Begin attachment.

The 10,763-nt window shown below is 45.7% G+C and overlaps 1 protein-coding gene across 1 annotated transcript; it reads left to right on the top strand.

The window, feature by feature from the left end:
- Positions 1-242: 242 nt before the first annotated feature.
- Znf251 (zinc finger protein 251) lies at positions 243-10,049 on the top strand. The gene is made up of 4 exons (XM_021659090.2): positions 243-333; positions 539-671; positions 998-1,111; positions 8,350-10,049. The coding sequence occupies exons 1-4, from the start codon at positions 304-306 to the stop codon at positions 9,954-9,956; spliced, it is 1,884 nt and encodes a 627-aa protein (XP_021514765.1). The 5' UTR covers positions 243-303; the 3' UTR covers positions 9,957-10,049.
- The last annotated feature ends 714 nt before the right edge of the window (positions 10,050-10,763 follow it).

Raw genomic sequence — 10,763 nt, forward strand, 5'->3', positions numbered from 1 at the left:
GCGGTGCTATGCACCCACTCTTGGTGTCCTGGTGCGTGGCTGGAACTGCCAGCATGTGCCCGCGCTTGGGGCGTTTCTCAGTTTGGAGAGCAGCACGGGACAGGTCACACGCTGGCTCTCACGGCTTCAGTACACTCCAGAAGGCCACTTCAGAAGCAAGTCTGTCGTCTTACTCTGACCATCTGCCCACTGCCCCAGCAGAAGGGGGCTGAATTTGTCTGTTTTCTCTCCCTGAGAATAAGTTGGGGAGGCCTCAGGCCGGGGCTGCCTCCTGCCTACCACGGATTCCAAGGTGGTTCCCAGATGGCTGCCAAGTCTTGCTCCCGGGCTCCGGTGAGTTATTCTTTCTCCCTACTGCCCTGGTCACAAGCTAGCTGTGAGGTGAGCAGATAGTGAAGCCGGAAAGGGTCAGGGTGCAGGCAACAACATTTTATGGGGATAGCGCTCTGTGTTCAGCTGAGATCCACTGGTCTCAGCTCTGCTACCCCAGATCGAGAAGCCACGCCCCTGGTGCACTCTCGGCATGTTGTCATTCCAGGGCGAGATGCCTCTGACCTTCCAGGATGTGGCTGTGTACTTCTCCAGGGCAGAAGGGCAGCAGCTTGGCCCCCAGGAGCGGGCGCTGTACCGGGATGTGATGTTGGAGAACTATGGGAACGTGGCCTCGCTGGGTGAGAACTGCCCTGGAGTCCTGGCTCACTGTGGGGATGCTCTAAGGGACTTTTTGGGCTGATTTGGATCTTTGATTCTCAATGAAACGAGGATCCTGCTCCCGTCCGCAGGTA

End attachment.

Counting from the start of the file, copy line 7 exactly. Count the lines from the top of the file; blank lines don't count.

GCGGTGCTATGCACCCACTCTTGGTGTCCTGGTGCGTGGCTGGAACTGCCAGCATGTGCCCGCGCTTGGGGCGTTTCTCAGTTTGGAGAGCAGCACGGGACAGGTCACACGCTGGCTCTCACGGCTTCAGTACACTCCAGAAGGCCACTTCAGAAGCAAGTCTGTCGTCTTACTCTGACCATCTGCCCACTGCCCCAGCAGAAGGGGGCTGAATTTGTCTGTTTTCTCTCCCTGAGAATAAGTTGGGGAGGCCTCAGGCCGGGGCTGCCTCCTGCCTACCACGGATTCCAAGGTGGTTCCCAGATGGCTGCCAAGTCTTGCTCCCGGGCTCCGGTGAGTTATTCTTTCTCCCTACTGCCCTGGTCACAAGCTAGCTGTGAGGTGAGCAGATAGTGAAGCCGGAAAGGGTCAGGGTGCAGGCAACAACATTTTATGGGGATAGCGCTCTGTGTTCAGCTGAGATCCACTGGTCTCAGCTCTGCTACCCCAGATCGAGAAGCCACGCCCCTGGTGCACTCTCGGCATGTTGTCATTCCAGGGCGAGATGCCTCTGACCTTCCAGGATGTGGCTGTGTACTTCTCCAGGGCAGAAGGGCAGCAGCTTGGCCCCCAGGAGCGGGCGCTGTACCGGGATGTGATGTTGGAGAACTATGGGAACGTGGCCTCGCTGGGTGAGAACTGCCCTGGAGTCCTGGCTCACTGTGGGGATGCTCTAAGGGACTTTTTGGGCTGATTTGGATCTTTGATTCTCAATGAAACGAGGATCCTGCTCCCGTCCGCAGGTA